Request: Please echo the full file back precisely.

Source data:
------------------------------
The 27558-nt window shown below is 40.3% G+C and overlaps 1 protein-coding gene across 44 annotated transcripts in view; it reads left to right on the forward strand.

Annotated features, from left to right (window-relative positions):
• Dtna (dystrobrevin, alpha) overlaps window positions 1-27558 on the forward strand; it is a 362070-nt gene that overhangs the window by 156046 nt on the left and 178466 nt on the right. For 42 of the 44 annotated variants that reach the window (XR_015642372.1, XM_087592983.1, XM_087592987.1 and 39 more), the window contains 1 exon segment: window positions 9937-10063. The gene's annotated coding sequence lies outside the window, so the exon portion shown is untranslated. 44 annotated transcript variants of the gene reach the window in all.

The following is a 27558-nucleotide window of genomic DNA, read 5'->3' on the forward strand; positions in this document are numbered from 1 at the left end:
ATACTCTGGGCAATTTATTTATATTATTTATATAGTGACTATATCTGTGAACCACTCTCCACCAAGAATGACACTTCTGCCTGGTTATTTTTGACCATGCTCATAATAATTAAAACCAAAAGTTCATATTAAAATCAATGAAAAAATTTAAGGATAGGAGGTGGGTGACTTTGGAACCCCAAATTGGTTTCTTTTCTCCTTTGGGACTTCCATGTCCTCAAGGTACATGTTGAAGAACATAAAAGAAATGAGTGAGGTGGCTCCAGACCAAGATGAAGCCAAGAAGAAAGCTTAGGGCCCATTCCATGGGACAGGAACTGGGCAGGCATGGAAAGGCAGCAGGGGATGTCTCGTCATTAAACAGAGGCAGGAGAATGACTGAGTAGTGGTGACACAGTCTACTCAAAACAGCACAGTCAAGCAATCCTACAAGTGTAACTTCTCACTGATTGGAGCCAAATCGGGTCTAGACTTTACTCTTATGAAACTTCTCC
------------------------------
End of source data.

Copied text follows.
The 27558-nt window shown below is 40.3% G+C and overlaps 1 protein-coding gene across 44 annotated transcripts in view; it reads left to right on the forward strand.

Annotated features, from left to right (window-relative positions):
• Dtna (dystrobrevin, alpha) overlaps window positions 1-27558 on the forward strand; it is a 362070-nt gene that overhangs the window by 156046 nt on the left and 178466 nt on the right. For 42 of the 44 annotated variants that reach the window (XR_015642372.1, XM_087592983.1, XM_087592987.1 and 39 more), the window contains 1 exon segment: window positions 9937-10063. The gene's annotated coding sequence lies outside the window, so the exon portion shown is untranslated. 44 annotated transcript variants of the gene reach the window in all.

The following is a 27558-nucleotide window of genomic DNA, read 5'->3' on the forward strand; positions in this document are numbered from 1 at the left end:
ATACTCTGGGCAATTTATTTATATTATTTATATAGTGACTATATCTGTGAACCACTCTCCACCAAGAATGACACTTCTGCCTGGTTATTTTTGACCATGCTCATAATAATTAAAACCAAAAGTTCATATTAAAATCAATGAAAAAATTTAAGGATAGGAGGTGGGTGACTTTGGAACCCCAAATTGGTTTCTTTTCTCCTTTGGGACTTCCATGTCCTCAAGGTACATGTTGAAGAACATAAAAGAAATGAGTGAGGTGGCTCCAGACCAAGATGAAGCCAAGAAGAAAGCTTAGGGCCCATTCCATGGGACAGGAACTGGGCAGGCATGGAAAGGCAGCAGGGGATGTCTCGTCATTAAACAGAGGCAGGAGAATGACTGAGTAGTGGTGACACAGTCTACTCAAAACAGCACAGTCAAGCAATCCTACAAGTGTAACTTCTCACTGATTGGAGCCAAATCGGGTCTAGACTTTACTCTTATGAAACTTCTCC